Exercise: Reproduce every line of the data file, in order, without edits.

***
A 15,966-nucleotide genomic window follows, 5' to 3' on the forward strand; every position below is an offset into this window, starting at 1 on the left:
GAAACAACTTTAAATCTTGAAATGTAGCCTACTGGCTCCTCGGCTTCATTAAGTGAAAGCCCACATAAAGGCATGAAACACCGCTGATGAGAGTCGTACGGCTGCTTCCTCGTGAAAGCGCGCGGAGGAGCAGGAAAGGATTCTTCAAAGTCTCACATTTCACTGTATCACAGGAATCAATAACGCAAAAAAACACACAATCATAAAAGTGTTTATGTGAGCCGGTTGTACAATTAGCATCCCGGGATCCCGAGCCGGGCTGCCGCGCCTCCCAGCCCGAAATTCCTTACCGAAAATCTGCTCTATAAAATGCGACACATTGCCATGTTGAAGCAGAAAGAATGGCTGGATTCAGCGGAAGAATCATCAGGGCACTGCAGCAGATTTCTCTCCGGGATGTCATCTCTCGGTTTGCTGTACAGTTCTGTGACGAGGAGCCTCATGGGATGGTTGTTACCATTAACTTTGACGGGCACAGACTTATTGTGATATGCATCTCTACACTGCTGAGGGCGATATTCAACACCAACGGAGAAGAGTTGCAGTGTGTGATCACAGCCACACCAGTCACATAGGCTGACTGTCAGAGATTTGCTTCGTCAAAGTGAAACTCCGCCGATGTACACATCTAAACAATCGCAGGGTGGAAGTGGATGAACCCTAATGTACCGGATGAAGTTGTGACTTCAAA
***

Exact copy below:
A 15,966-nucleotide genomic window follows, 5' to 3' on the forward strand; every position below is an offset into this window, starting at 1 on the left:
GAAACAACTTTAAATCTTGAAATGTAGCCTACTGGCTCCTCGGCTTCATTAAGTGAAAGCCCACATAAAGGCATGAAACACCGCTGATGAGAGTCGTACGGCTGCTTCCTCGTGAAAGCGCGCGGAGGAGCAGGAAAGGATTCTTCAAAGTCTCACATTTCACTGTATCACAGGAATCAATAACGCAAAAAAACACACAATCATAAAAGTGTTTATGTGAGCCGGTTGTACAATTAGCATCCCGGGATCCCGAGCCGGGCTGCCGCGCCTCCCAGCCCGAAATTCCTTACCGAAAATCTGCTCTATAAAATGCGACACATTGCCATGTTGAAGCAGAAAGAATGGCTGGATTCAGCGGAAGAATCATCAGGGCACTGCAGCAGATTTCTCTCCGGGATGTCATCTCTCGGTTTGCTGTACAGTTCTGTGACGAGGAGCCTCATGGGATGGTTGTTACCATTAACTTTGACGGGCACAGACTTATTGTGATATGCATCTCTACACTGCTGAGGGCGATATTCAACACCAACGGAGAAGAGTTGCAGTGTGTGATCACAGCCACACCAGTCACATAGGCTGACTGTCAGAGATTTGCTTCGTCAAAGTGAAACTCCGCCGATGTACACATCTAAACAATCGCAGGGTGGAAGTGGATGAACCCTAATGTACCGGATGAAGTTGTGACTTCAAA